My husband and I had purchased tickets to a traveling Cirque show somewhere around May of this year. I had been looking forward to it for months, not only because it would provide a much-needed break from the babies, but because I love Cirque du Soleil, perhaps more than I should.
The evening started off innocently enough, except that we had arrived at dinner slightly late. We enjoyed our dinner (Indian) and our drinks (strong), and noticed we had only 20 minutes to get to the venue, find parking, and make it to our seats, so we asked for the check and departed swiftly.
It was in the car I realized I had a rather large chunk of heavily seasoned spinach on my chest, which was being spread liberally by the pendant on my necklace. I had been wondering why the staff were all smiles.
Embarrassed, I demanded that my husband tell me why he didn’t let me know about the spinach smeared on my decolletage. He claims he didn’t see it. What did he mean he didn’t see it?? I brought us to his and hers optometrist appointments for this very reason. Was he not so enchanted by me that he could keep his eyes off me? How do you not notice spinach smeared all over your wife’s chest? Anyway, we had to go, so I did what needed to be done. I dragged my finger across my chest, removed the spinach, and wiped it off on a maternity hoodie that has become car napkin, snotrag, burpcloth.
So we arrive at the show (ok, a few minutes late) and trample like stampeding elephants down the metal stairs to our seats, which were nestled snugly between a rickety old couple and a snazzy young one. We were settled. Now onto the show.
Not so fast.
About three minutes in, I noticed “iPhone Chick”, frantically checking her phone for text messages. I felt sorry for the performers. They were being upstaged by this woman, too insecure (or ADD) to sit through an hour-and-a-half performance without external digital validation. After the third or fourth check, it started to piss me off.
I leaned over to my husband and ‘whispered’, rather loudly, “Jesus Christ! Put away your phone!” He looked down, acknowledged my discontent, and returned his attention to the show. Luckily, her beau heard me (How could he not?). When she took it out again, he covered the screen and pushed the phone close to her, then leaned over and kissed her head (why ruin his chances of getting some later?). She looked over at him pleadingly, as if to say, “But honeeeey, I neeeeeed to look at my phone every fifteen seconds. I neeeeeeed to.” Ugh. After another five or so peeks (guess they weren’t going to return that text after all, Missy), she relented and put the phone away.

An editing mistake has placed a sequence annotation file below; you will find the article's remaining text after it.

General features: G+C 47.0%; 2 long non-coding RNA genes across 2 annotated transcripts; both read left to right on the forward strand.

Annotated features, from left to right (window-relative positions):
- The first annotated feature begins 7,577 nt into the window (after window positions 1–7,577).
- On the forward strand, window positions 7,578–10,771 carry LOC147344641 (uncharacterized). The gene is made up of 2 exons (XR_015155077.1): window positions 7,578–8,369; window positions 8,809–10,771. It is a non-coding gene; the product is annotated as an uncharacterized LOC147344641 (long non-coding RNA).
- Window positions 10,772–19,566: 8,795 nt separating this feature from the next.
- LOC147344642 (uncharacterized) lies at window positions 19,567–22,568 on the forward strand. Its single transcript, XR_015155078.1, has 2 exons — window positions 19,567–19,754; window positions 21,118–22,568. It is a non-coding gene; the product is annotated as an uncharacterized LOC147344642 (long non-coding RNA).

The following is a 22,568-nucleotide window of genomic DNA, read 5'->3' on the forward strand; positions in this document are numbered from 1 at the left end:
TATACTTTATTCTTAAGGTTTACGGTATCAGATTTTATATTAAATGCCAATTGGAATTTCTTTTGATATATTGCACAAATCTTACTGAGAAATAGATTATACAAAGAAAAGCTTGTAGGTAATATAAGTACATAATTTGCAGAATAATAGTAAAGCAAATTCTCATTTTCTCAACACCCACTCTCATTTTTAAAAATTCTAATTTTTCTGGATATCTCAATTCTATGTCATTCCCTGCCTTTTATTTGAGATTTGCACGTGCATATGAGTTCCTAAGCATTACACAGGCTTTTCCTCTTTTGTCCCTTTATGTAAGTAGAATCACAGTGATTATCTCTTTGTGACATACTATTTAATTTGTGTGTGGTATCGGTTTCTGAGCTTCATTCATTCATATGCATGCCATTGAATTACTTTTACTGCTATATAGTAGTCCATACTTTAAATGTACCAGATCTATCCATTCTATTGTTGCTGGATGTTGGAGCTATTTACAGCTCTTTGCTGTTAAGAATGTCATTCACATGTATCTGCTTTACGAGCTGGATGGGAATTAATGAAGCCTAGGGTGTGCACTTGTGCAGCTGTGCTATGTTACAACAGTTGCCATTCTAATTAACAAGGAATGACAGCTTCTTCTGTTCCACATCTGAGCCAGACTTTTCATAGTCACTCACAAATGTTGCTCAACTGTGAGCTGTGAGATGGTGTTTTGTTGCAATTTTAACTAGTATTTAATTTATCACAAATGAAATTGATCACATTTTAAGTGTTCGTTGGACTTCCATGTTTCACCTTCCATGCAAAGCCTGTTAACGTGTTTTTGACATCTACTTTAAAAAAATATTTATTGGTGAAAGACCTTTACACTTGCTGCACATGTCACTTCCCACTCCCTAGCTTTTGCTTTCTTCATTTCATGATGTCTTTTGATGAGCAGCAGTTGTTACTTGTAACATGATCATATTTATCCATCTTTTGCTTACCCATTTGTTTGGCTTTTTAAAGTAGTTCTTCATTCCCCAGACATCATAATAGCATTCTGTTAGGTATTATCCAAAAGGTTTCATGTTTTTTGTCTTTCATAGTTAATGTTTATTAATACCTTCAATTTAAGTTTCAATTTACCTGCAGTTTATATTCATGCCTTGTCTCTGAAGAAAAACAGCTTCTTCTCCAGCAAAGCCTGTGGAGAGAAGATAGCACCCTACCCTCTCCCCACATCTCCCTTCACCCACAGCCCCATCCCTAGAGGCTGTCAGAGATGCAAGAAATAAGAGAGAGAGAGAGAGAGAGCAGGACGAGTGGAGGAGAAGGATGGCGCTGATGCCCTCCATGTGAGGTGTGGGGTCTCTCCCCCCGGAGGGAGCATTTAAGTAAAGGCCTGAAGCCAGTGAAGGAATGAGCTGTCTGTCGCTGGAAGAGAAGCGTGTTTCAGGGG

About ten minutes prior to intermission, I smelled something. Something like cheap booze. I figured it was coming from someone’s breath or up from a glass. I kept sniffing. It got stronger. I leaned over to my husband. It was him. How could that be? We hadn’t had a drink since two hours before and he didn’t have wine. When the lights came up, he leans over and says, “That old lady spilled wine on me.” Oh, okay. Because I thought I was going nuts. He showed me his leg. He had wine dripping down from his knee into his sandal. The rickety couple stood up and ascended the stairs. What was left was a puddle of, well, cheap wine. The kind you drink out of a Solo cup.
Intermission begins, at which point I loudly declare that, “I didn’t pay XX dollars a ticket to watch someone check their iPhone every five seconds! Jeez!”
Disgusted by the smell, my husband and I wandered out into the lobby area to find some napkins or paper towel. We spend our twenty-minute intermission wiping this broad’s wine up off the floor. Which was fine. We performed a public service. No one would slip, and I wouldn’t have to continue to smell it.
We settled back into our chairs. The lights fade. The rickety couple returns. More drinks. This time, the man sits next to my husband. The music comes back up. He leans over to me and whispers, “He just spilled beer on me.” Man. I couldn’t control the laughter. Two strikes. Nothing left to do but stink like beer and enjoy the wonder before us.
At the show’s conclusion, we exited the venue and began our trek to the car.
(Rewind to a few hours earlier: Home. Getting dressed. Choosing cute beaded flip-flops that I had, a day earlier, pulled off my feet a bit too hard. “I don’t think these flip-flops are going to last much past tonight,” I noted. “Maybe not,” he agreed. I put them on anyway.)
About a quarter of the way back to the car, I feel something snap. It was my flip-flop, leaving me no choice but to walk barefoot through the city, into a parking garage, up an elevator, aimlessly around the garage because we forgot where we parked, down another elevator, and finally to our car. Barefoot. Gross. All I could think about was the spit. The dry loogies I may have stepped in. I walked, hoping to avoid the places where some drunk college kids may have relieved themselves. Cigarette butts. Spilled coffee. Discarded gum. Dirt. Dirt. Grime. Germs. Agh.
So we find ourselves, in my parents’ bathroom, at eleven o’clock at night, my foot in the sink, holding a bar of Irish Spring for dear life, scrubbing the evil off my feet, and my husband with his leg in the shower washing off the booze.
Yes, yes. The show was great. Blah blah. I enjoyed it.